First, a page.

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  • michael stone

    At least Dr Newbold seems to have the right attitude ! The right implementation, follows after a desire to achieve the right objective.

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  • DH Agent - as if ! | 9-Apr-2013 10:06 am

    "The right implementation, follows after a desire to achieve the right objective."

    Not necessarily if the desire is only expressed and not acted upon, which is the norm within the nhs.

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  • Anonymous | 9-Apr-2013 9:43 am

    Because most nurses don't actually complain.

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  • anon 11.33 - surely every 'concern' should be raised, if just one nurse reports understaffing or inadequate skillmix then it should be investigated and acted on.

    patients 'concerns' are dealt with individually, why should staff 'concerns' be treated any different.

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  • Anonymous | 9-Apr-2013 11:44 am

    Every concern should be raised and dealt with, but do you really believe that it happens? Many nurses can identify, instantly, issues within their area. However, the vast majority do not act upon them.

    There will always be individuals who raise concerns, but the solutions to many of the issues affecting nursing, require investment and effort to fix them. If you are a manager trying to operate within a tight budget, your default response to a concern is to wait and see if it will go away. If that concern has been raised by a single nurse, then there is no motivation to spend time and money sorting it out. Most of the time, nothing else will happen. However, if every member of staff in the same ward/unit/area consistently and repeatedly voiced the same concern, put it in writing and ensured that the CEO and union were also given copies, then it would be very much harder to ignore. We have to make sure that ignoring our concerns will have consequences. If not, then nothing will happen.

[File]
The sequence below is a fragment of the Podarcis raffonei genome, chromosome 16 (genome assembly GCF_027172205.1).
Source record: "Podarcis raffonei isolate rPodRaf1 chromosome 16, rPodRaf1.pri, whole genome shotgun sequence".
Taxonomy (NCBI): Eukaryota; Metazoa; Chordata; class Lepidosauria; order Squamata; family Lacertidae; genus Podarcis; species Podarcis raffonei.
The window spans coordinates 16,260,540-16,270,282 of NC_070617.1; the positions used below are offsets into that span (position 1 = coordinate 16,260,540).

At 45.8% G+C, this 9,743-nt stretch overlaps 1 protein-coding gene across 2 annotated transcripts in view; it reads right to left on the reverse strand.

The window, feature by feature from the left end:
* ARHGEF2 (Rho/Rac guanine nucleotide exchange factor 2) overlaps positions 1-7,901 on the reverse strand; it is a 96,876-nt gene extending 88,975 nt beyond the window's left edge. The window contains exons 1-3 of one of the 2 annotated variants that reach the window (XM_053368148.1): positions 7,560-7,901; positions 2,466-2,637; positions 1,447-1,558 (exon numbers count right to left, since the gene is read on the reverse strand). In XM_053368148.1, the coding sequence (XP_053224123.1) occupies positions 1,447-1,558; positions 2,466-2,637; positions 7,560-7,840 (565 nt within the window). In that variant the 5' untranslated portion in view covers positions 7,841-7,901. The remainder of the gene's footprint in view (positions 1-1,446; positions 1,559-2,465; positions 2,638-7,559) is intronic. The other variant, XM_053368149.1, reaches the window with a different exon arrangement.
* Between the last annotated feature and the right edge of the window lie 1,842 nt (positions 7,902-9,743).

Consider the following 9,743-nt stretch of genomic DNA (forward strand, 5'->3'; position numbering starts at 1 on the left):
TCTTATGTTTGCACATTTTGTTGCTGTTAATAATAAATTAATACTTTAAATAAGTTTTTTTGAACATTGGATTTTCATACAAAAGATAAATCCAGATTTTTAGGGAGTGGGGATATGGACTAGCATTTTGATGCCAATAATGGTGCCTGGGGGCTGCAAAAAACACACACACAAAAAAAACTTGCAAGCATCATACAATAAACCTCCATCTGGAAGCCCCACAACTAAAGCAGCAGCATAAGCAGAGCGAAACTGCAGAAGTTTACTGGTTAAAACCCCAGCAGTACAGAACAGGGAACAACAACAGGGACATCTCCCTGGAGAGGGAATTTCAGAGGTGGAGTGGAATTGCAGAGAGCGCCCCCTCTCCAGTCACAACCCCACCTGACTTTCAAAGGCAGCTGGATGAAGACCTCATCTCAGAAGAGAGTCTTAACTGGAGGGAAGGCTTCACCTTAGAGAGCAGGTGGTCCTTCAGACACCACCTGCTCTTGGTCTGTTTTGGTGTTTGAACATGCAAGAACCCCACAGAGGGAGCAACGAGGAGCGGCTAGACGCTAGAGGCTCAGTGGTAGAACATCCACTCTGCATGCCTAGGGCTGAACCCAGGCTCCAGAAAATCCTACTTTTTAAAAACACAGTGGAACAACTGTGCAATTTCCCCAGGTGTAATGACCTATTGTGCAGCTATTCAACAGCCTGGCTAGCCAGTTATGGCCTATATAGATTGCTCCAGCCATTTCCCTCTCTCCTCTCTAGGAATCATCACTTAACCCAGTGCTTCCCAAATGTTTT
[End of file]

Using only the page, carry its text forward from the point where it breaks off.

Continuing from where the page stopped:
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  • on my ward we had entirely open communications so most difficulties were seen, discussed, and dealt with fairly promptly before they became a major problem. However, it never occurred to me that I was not free to report any safety concerns. where one works as an autonomous professional in a relation of trust with employers and other members of the interdisciplinary team this should be no problem.

    it seems such is a natural, mature, healthy, and safer attitude which makes working relationships easier, frees staff to focus on their patients or whatever is the function of their organisation and needs to be fostered in all organisations, and for which every single employer and employee is responsible.

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  • Dr Newbold has got an online contact form - he seems committed to receiving feedback:

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  • I don't think there is a quick win on this. It needs constant reiteration that it is good to raise concerns, together with a range of different avenues for staff to use. As well as line manager, both staff governors and CEO should be ready to listen as staff may prefer to contact someone outside their work area.

    There also need to be several ways of easily getting in touch - directly, email, letter or Twitter for example. Minor concerns are raised (in public) on our intranet notice board which i answer personally. I accept and act on anonymous emails or letters if people prefer.

    I cannot say we have got it right yet, but we are trying. I personally receive between 4 and 6 concerns a month, so some success? My managers know that punishment of those raising concerns will not be tolerated, and I reinforce this when personally asking for concerns raised with me to be investigated.

    Ultimately we need a cultural change across the NHS and this will take time. Well done to the NT for highlighting this very important issue!